Histamine Intolerance Could Explain Headaches, Bloating & More

By Dr Ernst
October 7, 2019

Histamine has long been associated with runny noses, itchy/inflamed skin from an allergic reaction and common allergies (most OTC allergy medications are histamine blockers). Just recently, however, a new understanding has emerged towards histamine – one of intolerance.

What is Histamine Intolerance?

Simply put, histamine intolerance is when there is an accumulation of histamine in the body due to an inability to break down / detox from previously generated/used histamine. Histamine is a chemical signaling molecule, which can also act like a neurotransmitter within the nerve system. It’s also essential in the formation of stomach acid. Histamine is also responsible for maintaining blood vessel dilation and immune system stimulation via white blood cell activation.

People who suffer from histamine intolerance thus will have over stimulation of their nerve systems (hyperactivity, hyper-pain syndromes fibromyalgia) etc., elevated stomach acid (reflux/GERD, digestive disorders), improper balance of blood vessel dilation (headaches, blood pressure and other vascular disorders) as well as prolonged stimulation of their immune system (which in turn can activate auto-immune conditions) ultimately leading to severe disruption of quality of life.

Why Do Histamine Levels Rise?

Under normal circumstances, two enzymes are responsible for lowering histamine levels by deactivating previously produced/used histamine.

  1. N-Methyltransferase (HMT) – This enzyme is responsible for removing histamine from the central nervous system.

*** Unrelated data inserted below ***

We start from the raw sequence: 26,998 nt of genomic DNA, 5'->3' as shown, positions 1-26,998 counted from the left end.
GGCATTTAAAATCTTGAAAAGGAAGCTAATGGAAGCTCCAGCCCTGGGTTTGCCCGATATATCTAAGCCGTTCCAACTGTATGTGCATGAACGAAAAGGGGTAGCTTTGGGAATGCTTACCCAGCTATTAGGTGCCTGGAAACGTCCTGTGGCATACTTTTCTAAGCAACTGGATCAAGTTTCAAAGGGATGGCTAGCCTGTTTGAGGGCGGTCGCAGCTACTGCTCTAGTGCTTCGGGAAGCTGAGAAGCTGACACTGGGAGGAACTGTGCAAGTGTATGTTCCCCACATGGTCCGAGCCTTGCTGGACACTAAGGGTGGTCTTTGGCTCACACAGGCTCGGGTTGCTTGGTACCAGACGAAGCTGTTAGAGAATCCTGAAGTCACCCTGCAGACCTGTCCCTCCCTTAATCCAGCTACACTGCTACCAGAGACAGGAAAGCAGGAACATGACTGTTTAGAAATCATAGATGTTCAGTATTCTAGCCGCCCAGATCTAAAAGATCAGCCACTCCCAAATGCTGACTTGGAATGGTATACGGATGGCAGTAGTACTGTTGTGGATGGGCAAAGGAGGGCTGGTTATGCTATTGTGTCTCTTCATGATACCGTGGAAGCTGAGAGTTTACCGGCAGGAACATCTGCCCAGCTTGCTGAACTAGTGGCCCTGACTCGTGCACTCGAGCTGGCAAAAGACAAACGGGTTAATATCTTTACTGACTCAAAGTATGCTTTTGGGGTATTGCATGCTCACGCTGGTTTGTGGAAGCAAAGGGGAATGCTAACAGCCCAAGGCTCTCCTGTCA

2. Diamine oxidase (DAO) which is responsible for breaking down histamine, is found in the body and those injected via food sources.It is the inability/ineffectiveness of DAO to break down systemic histamine that is responsible for the majority of most histamine intolerance observed in the general public.


Common Signs and Symptoms of Histamine Intolerance

The symptoms of histamine intolerance are so broad (everything from abdominal cramping to tachycardia). It is for this very reason that it is worth considering that you might have histamine intolerance as the underlying cause of your outward symptoms and have simply been “misdiagnosed” by the medical community.

Common symptoms include: Anxiety, Insomnia, Vertigo/Dizziness, Headaches, Migraines, High Blood Pressure, Nasal Congestion, Nausea/Vomiting, Tissue swelling, Hives

Could Your Current Health Condition Be Causing Histamine Intolerance?

Various health conditions and their medical solutions (prescriptive and OTC) can further decrease the function of DAO which continues to elevate histamine, thus perpetuating histamine intolerance. Not to mention the fact that there are many foods that are high in histamine.

 The following health issues have been associated with and further perpetuate histamine intolerance:

Digestive Disorders

Crohn’s Disease, Ulcerative Colitis, IBS/IBD, SIBO (Small Intestine Bacterial Overgrowth), Leaky Gut Syndrome, Gluten Sensitivity/Intolerance